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Linux kernel 6.0 is out now

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The latest and great version of the Linux kernel has been released with Linux 6.0 out now. From the release announcement:

"So, as is hopefully clear to everybody, the major version number change is more about me running out of fingers and toes than it is about any big fundamental changes. But of course there's a lot of various changes in 6.0 - we've got over 15k non-merge commits in there in total, after all, and as such 6.0 is one of the bigger releases at least in numbers of commits in a while."

Naturally it comes with a huge amount of new features, fixes, performance improvements and the list goes on. Some of the highlights include:

  • Intel Arc Graphics support for the new dedicated chips. Still experimental and needs up to date Mesa too.
  • Work towards supporting AMD RDNA3.
  • Support for NVMe in-band authentication.
  • Better CPU energy efficiency.
  • Raspberry Pi V3D kernel driver.

A whole lot more that you can see over at Phoronix.

Additionally, Linux creator Linus Torvalds was recently awarded the first-ever Intel Innovation Award for his lifetime's worth of technical achievement from Intel's Pat Gelsinger.

Image Credit - Intel

Article taken from GamingOnLinux.com.
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About the author -
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I am the owner of GamingOnLinux. After discovering Linux back in the days of Mandrake in 2003, I constantly came back to check on the progress of Linux until Ubuntu appeared on the scene and it helped me to really love it. You can reach me easily by emailing GamingOnLinux directly.
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13 comments
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QuoteIntel Arc Graphics support for the new dedicated chips. Still experimental and needs up to date Mesa too.
Go Arc, be a worthy competitor! 😊
Tchey 3 Oct
These guys are still alive and not too old, it amazes me, because i try to imagine what would be "computers" in 5-7 more human generations (if we don’t destroy ourselves first), compared to what they were at first, and i can only fail !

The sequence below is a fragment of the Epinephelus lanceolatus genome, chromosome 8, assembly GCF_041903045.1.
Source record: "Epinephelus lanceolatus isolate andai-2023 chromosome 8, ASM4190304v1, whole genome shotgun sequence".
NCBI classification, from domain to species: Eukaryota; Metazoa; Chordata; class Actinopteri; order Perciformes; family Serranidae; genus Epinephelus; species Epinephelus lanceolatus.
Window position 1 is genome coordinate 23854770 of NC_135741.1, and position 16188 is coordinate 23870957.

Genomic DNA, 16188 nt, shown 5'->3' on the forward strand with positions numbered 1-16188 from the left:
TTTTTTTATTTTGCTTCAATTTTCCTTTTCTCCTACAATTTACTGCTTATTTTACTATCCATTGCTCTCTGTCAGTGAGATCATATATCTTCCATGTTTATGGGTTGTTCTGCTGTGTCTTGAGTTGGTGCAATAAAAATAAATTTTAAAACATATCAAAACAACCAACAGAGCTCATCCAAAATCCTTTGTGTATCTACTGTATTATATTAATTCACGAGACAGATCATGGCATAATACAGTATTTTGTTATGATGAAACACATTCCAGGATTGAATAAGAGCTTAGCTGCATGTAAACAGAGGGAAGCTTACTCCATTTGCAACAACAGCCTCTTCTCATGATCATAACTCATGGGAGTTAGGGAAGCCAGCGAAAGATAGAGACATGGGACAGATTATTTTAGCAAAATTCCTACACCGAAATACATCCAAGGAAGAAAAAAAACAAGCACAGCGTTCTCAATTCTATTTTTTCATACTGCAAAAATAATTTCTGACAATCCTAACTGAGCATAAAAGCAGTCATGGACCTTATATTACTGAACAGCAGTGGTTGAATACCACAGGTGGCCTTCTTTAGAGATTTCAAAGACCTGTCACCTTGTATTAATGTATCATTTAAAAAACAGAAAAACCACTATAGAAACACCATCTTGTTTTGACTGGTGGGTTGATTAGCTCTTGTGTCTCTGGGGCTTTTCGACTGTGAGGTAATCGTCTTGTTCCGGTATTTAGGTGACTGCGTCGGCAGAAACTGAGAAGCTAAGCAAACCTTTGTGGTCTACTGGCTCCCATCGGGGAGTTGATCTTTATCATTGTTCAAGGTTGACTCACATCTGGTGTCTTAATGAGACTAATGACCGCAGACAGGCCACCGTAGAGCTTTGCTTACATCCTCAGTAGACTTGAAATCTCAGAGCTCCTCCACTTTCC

Quoting: TcheyThese guys are still alive and not too old, it amazes me, because i try to imagine what would be "computers" in 5-7 more human generations (if we don’t destroy ourselves first), compared to what they were at first, and i can only fail !
When I was born, a computer was something that was the size of a school gymnasium and was programmed with punch cards. 50 years later, a computer is something you can hold in your hand and can be operated with an interactive visual interface. Who knows what it will be 50 years from now!


Last edited by Mountain Man on 3 October 2022 at 11:12 pm UTC
As far as computing is concerned, thank God for Linux for end users—true freedom, true choice. IMHO
Thank you, Linus. And thank you, Liam. 🙏🏻

EDIT: And thank you all other contributors, I know you are many!


Last edited by wit_as_a_riddle on 3 October 2022 at 7:48 pm UTC
Quoting: StalePopcornAs far as computing is concerned, thank God for Linux for end users—true freedom, true choice. IMHO

Big THANK YOU to everyone in Linux, the digital freedom of humanity is made possible because of all of us. We may have even averted a Digital Dark Age and incalculable disparity & suffering in the future because of what we've done here today in the now.
Quoting: Mountain Man
Quoting: TcheyThese guys are still alive and not too old, it amazes me, because i try to imagine what would be "computers" in 5-7 more human generations (if we don’t destroy ourselves first), compared to what they were at first, and i can only fail !
When I was born, a computer was something that was the size of a school gymnasium and was programmed with punch cards. 50 years later, a computer is something you can hold in your hand and can be operated with an interactive visual interface. Who knows what it will be 50 years from now!

I don't know but am willing to bet if arch is still a thing then, someone wi still be saying I use arch in future comments sections
Steam Deck drivers make it in to the kernel? It would be great to install a different distro and have the sound work.
Quoting: ElectricPrism
Quoting: StalePopcornAs far as computing is concerned, thank God for Linux for end users—true freedom, true choice. IMHO

Big THANK YOU to everyone in Linux, the digital freedom of humanity is made possible because of all of us. We may have even averted a Digital Dark Age and incalculable disparity & suffering in the future because of what we've done here today in the now.

& the CS department as UC Berkeley who unleashed proprietary AT&T UNIX into the world as BSD (without which the trajectory of commercial/household internet in the 90s would've looked a lot different); & the Free Software Foundation whose anniversary is coming up in a week or so. - an annoying pedantic point to be sure, but I think it's worth keeping in mind.

... though the comment I really wanted to make was that it's a little odd to see Linus receiving an award from Intel. He's been pretty vocal about their 'crap products', & recently too.
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